Show simple item record

dc.contributor.authorHunt, Kristopher A.
dc.contributor.authorJennings, Ryan deM.
dc.contributor.authorInskeep, William P.
dc.contributor.authorCarlson, Ross P.
dc.date.accessioned2019-04-04T19:14:35Z
dc.date.available2019-04-04T19:14:35Z
dc.date.issued2018-09
dc.identifier.citationHunt, Kristopher A., Ryan M. Jennings, William P. Inskeep, and Ross P. Carlson. "Multiscale analysis of autotroph-heterotroph interactions in a high-temperature microbial community." PLoS Computational Biology 14, no. 9 (September 2018). DOI:10.1371/journal.pcbi.1006431.en_US
dc.identifier.issn1553-734X
dc.identifier.urihttps://scholarworks.montana.edu/xmlui/handle/1/15400
dc.description.abstractInteractions among microbial community members can lead to emergent properties, such as enhanced productivity, stability, and robustness. Iron-oxide mats in acidic (pH 2–4), high-temperature (> 65 °C) springs of Yellowstone National Park contain relatively simple microbial communities and are well-characterized geochemically. Consequently, these communities are excellent model systems for studying the metabolic activity of individual populations and key microbial interactions. The primary goals of the current study were to integrate data collected in situ with in silico calculations across process-scales encompassing enzymatic activity, cellular metabolism, community interactions, and ecosystem biogeochemistry, as well as to predict and quantify the functional limits of autotroph-heterotroph interactions. Metagenomic and transcriptomic data were used to reconstruct carbon and energy metabolisms of an important autotroph (Metallosphaera yellowstonensis) and heterotroph (Geoarchaeum sp. OSPB) from the studied Fe(III)-oxide mat communities. Standard and hybrid elementary flux mode and flux balance analyses of metabolic models predicted cellular- and community-level metabolic acclimations to simulated environmental stresses, respectively. In situ geochemical analyses, including oxygen depth-profiles, Fe(III)-oxide deposition rates, stable carbon isotopes and mat biomass concentrations, were combined with cellular models to explore autotroph-heterotroph interactions important to community structure-function. Integration of metabolic modeling with in situ measurements, including the relative population abundance of autotrophs to heterotrophs, demonstrated that Fe(III)-oxide mat communities operate at their maximum total community growth rate (i.e. sum of autotroph and heterotroph growth rates), as opposed to net community growth rate (i.e. total community growth rate subtracting autotroph consumed by heterotroph), as predicted from the maximum power principle. Integration of multiscale data with ecological theory provides a basis for predicting autotroph-heterotroph interactions and community-level cellular organization.en_US
dc.description.sponsorshipNational Science Foundation Integrative Graduate Education and Research Training Program (DGE 0654336); National Institutes of Health (U01EB019416); Army Research Office (W911NF-16-1-0463); National Science Foundation (award number 1413321); WPIen_US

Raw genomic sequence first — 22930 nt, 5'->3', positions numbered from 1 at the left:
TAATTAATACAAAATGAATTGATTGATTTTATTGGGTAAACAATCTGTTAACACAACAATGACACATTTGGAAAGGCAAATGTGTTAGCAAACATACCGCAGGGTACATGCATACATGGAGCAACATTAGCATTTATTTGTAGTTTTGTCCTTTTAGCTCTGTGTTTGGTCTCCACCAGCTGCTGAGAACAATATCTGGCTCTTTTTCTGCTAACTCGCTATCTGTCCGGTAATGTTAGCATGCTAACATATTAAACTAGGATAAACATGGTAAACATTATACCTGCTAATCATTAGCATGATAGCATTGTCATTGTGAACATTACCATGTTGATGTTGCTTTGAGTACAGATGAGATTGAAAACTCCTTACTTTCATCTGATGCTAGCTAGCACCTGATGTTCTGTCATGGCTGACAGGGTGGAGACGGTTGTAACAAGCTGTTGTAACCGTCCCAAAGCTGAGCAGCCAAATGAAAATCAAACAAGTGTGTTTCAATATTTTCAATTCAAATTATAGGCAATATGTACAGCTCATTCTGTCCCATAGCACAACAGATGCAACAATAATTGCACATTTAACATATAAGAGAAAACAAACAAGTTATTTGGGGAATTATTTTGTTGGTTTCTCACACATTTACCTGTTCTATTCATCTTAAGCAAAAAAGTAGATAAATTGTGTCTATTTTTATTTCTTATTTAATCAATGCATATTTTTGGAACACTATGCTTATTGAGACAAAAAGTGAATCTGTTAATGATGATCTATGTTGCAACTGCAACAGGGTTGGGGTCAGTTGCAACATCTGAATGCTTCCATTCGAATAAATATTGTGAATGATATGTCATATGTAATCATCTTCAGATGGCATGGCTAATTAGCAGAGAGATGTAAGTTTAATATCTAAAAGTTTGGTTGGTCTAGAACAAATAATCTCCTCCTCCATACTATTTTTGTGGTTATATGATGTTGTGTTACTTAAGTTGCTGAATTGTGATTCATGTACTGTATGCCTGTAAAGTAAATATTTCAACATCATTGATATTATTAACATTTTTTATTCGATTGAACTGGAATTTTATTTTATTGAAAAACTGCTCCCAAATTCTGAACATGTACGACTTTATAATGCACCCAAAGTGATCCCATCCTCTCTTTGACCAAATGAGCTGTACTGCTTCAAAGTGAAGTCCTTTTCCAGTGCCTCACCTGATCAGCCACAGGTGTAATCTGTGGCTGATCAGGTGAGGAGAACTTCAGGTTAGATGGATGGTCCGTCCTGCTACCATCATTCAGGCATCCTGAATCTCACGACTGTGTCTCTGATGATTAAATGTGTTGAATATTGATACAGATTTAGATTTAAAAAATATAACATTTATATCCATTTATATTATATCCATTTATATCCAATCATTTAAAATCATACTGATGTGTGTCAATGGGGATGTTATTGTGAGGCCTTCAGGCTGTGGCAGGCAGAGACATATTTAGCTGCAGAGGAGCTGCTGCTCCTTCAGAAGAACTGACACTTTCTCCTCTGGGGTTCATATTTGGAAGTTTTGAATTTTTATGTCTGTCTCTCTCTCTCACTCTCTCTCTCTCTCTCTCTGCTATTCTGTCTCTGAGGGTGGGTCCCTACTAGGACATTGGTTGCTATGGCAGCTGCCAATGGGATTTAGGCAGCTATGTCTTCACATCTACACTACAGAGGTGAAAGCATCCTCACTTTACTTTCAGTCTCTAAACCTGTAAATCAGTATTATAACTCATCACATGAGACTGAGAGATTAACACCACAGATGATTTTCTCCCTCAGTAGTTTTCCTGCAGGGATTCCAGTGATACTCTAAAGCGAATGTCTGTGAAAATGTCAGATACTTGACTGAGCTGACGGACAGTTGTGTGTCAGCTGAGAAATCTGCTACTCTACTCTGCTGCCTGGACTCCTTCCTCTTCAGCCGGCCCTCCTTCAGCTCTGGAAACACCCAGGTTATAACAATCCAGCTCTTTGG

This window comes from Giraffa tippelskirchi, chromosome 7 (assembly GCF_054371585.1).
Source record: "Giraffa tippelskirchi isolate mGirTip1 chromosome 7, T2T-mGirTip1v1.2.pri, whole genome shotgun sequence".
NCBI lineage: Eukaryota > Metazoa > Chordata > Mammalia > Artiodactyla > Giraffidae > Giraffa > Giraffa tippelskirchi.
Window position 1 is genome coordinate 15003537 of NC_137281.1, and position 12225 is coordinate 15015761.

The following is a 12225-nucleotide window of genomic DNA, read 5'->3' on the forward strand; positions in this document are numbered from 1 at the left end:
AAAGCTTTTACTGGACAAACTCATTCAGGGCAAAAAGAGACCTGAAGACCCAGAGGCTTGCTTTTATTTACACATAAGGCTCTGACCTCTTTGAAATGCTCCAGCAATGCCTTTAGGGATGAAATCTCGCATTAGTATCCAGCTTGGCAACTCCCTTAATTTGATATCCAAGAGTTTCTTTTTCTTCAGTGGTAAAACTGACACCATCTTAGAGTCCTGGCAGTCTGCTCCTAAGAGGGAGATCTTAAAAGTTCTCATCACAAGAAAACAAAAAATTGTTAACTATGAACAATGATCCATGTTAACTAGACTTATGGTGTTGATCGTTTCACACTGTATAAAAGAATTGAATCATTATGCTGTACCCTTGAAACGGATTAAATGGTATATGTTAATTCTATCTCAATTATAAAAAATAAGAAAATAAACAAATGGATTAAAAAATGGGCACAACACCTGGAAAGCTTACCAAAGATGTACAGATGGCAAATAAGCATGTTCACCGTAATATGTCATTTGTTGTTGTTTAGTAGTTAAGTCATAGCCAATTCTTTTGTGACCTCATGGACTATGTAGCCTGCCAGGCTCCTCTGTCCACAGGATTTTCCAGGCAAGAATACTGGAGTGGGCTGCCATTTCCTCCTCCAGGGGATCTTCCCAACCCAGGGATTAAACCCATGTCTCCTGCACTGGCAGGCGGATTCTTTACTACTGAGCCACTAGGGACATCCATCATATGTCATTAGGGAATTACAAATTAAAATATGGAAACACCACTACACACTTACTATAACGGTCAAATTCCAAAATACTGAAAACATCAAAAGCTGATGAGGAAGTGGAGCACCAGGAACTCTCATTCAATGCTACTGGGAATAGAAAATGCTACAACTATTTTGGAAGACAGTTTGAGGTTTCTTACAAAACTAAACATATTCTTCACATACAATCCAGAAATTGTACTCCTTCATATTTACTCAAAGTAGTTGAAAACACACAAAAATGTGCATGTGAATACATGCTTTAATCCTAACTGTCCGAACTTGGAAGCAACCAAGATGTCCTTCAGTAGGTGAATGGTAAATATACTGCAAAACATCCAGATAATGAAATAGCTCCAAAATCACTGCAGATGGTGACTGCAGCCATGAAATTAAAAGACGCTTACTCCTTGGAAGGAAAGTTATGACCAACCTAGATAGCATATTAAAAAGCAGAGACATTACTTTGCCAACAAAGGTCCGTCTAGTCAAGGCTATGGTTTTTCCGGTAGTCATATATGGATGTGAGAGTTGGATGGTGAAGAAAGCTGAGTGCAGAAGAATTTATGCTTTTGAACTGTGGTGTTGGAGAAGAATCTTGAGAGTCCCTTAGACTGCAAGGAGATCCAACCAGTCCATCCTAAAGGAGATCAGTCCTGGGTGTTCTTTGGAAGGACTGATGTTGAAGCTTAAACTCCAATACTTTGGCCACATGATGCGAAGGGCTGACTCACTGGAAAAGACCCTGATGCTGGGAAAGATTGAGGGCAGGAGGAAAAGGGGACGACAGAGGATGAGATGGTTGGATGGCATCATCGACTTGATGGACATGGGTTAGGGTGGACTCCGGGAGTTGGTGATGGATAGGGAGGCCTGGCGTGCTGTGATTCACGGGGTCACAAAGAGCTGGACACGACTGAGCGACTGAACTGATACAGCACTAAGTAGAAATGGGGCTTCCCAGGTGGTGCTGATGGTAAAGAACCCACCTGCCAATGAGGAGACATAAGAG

dc.language.isoenen_US
dc.rightsCC BY: This license lets you distribute, remix, tweak, and build upon this work, even commercially, as long as you credit the original creator for this work. This is the most accommodating of licenses offered. Recommended for maximum dissemination and useen_US
dc.rights.urihttps://creativecommons.org/licenses/by/4.0/legalcodeen_US
dc.titleMultiscale analysis of autotroph-heterotroph interactions in a high-temperature microbial communityen_US
dc.typeArticleen_US
mus.citation.issue9en_US
mus.citation.journaltitlePLoS Computational Biologyen_US
mus.citation.volume14en_US
mus.identifier.categoryLife Sciences & Earth Sciencesen_US
mus.identifier.doi10.1371/journal.pcbi.1006431en_US
mus.relation.collegeCollege of Agricultureen_US
mus.relation.collegeCollege of Engineeringen_US
mus.relation.departmentCenter for Biofilm Engineering.en_US
mus.relation.departmentChemical & Biological Engineering.en_US
mus.relation.departmentLand Resources & Environmental Sciences.en_US
mus.relation.universityMontana State University - Bozemanen_US
mus.relation.researchgroupCenter for Biofilm Engineering.en_US
mus.relation.researchgroupThermal Biology Institute (TBI).en_US
mus.data.thumbpage5en_US


Files in this item

Thumbnail

This item appears in the following Collection(s)

Show simple item record

CC BY: This license lets you distribute, remix, tweak, and build upon this work, even commercially, as long as you credit the original creator for this work. This is the most accommodating of licenses offered. Recommended for maximum dissemination and use
Except where otherwise noted, this item's license is described as CC BY: This license lets you distribute, remix, tweak, and build upon this work, even commercially, as long as you credit the original creator for this work. This is the most accommodating of licenses offered. Recommended for maximum dissemination and use

MSU uses DSpace software, copyright © 2002-2017  Duraspace. For library collections that are not accessible, we are committed to providing reasonable accommodations and timely access to users with disabilities. For assistance, please submit an accessibility request for library material.